The key, therefore, is to find a leadership style that authentically aligns with who you are. The author calls this the unity of opposites. It’s about blending your authentic self with effective leadership traits that may not come naturally to you. When this happens, it creates a magic formula for success.
What’s important to recognize here is that there isn’t one single leadership mode. People require different approaches from their leader to accommodate their various motivational styles. So toss aside the golden rule, which tells us that we should treat others as we would like to be treated, and instead embrace the platinum rule, which states: treat others as they wish to be treated.
One of the reasons why leadership coaching has proven to be a thriving field is because of its personalized approach. In dealing with people on a one-on-one basis, the coach has the opportunity to identify potential problems and, at the same time, emphasize an individual’s hidden potential.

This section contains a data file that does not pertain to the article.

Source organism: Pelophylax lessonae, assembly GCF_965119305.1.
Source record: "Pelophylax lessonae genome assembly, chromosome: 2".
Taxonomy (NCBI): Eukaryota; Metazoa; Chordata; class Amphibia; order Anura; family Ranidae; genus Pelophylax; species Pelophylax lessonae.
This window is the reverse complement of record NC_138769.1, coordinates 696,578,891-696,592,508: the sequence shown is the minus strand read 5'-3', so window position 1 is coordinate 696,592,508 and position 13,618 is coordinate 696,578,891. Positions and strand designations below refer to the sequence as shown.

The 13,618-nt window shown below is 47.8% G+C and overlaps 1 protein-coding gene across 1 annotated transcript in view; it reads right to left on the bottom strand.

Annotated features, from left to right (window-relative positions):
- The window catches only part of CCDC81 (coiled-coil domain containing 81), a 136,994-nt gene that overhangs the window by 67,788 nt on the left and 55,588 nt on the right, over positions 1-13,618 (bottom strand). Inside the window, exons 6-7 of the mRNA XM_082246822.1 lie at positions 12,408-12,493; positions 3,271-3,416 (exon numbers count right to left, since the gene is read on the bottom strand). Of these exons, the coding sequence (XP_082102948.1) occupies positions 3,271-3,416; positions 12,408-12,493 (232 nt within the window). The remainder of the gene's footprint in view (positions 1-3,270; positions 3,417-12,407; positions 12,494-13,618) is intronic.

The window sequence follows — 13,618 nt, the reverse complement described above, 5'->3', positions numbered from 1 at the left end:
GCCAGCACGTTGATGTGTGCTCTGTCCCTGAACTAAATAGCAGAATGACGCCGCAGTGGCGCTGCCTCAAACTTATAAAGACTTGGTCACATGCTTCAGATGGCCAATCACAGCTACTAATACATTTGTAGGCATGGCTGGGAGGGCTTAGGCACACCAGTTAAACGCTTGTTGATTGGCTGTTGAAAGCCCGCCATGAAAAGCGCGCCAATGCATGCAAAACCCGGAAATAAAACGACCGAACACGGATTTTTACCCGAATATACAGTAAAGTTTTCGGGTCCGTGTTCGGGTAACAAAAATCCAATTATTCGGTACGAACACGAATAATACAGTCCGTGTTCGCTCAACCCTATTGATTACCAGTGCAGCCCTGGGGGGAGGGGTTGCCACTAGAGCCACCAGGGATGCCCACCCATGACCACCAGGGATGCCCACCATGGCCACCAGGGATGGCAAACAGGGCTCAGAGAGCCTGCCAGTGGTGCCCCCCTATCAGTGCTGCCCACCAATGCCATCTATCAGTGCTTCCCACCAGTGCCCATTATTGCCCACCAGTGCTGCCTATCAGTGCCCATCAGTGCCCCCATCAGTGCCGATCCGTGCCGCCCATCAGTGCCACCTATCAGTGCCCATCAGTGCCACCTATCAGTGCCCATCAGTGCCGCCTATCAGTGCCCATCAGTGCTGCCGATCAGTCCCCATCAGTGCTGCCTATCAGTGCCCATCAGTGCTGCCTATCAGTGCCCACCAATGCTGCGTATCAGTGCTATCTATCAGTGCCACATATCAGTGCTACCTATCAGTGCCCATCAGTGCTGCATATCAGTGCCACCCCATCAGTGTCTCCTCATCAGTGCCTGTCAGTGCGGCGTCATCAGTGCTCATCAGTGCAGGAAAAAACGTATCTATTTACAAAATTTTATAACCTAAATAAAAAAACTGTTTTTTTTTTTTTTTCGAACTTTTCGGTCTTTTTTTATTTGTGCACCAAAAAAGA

With that in mind, one of the first things a coach will do is try to identify old habits and outdated thinking that the leader may be holding on to. For example, when a person is promoted to a leadership position, a common challenge is learning to delegate.
There’s a certain logic in thinking that you should do a job if you know you can do it better and faster than someone else, but this line of thinking needs an overhaul. Leaders delegate, plain and simple, and helping someone else become better at their job needs to be the new approach. New leaders need to realize that eyes are now on them, and to pay attention to how others are perceiving their actions – this includes what kind of behavior they tolerate and don’t tolerate. These kinds of details set the tone for the working environment.